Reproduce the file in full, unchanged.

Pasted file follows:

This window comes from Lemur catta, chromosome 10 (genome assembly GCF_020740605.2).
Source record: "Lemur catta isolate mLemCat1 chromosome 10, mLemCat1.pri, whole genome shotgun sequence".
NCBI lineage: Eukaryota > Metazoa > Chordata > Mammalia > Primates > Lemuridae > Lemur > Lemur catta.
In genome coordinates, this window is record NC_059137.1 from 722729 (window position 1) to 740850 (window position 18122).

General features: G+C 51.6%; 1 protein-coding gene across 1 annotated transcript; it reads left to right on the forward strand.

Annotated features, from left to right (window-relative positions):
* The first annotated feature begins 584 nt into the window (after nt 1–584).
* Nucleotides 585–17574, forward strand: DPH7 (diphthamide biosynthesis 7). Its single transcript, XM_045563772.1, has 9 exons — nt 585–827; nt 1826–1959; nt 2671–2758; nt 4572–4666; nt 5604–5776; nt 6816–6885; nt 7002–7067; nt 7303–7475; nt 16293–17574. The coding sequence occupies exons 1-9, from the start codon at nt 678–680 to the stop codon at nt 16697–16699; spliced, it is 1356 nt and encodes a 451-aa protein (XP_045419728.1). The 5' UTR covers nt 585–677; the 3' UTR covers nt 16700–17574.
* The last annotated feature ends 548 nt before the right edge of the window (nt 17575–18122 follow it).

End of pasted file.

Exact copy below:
This window comes from Lemur catta, chromosome 10 (genome assembly GCF_020740605.2).
Source record: "Lemur catta isolate mLemCat1 chromosome 10, mLemCat1.pri, whole genome shotgun sequence".
NCBI lineage: Eukaryota > Metazoa > Chordata > Mammalia > Primates > Lemuridae > Lemur > Lemur catta.
In genome coordinates, this window is record NC_059137.1 from 722729 (window position 1) to 740850 (window position 18122).

General features: G+C 51.6%; 1 protein-coding gene across 1 annotated transcript; it reads left to right on the forward strand.

Annotated features, from left to right (window-relative positions):
* The first annotated feature begins 584 nt into the window (after nt 1–584).
* Nucleotides 585–17574, forward strand: DPH7 (diphthamide biosynthesis 7). Its single transcript, XM_045563772.1, has 9 exons — nt 585–827; nt 1826–1959; nt 2671–2758; nt 4572–4666; nt 5604–5776; nt 6816–6885; nt 7002–7067; nt 7303–7475; nt 16293–17574. The coding sequence occupies exons 1-9, from the start codon at nt 678–680 to the stop codon at nt 16697–16699; spliced, it is 1356 nt and encodes a 451-aa protein (XP_045419728.1). The 5' UTR covers nt 585–677; the 3' UTR covers nt 16700–17574.
* The last annotated feature ends 548 nt before the right edge of the window (nt 17575–18122 follow it).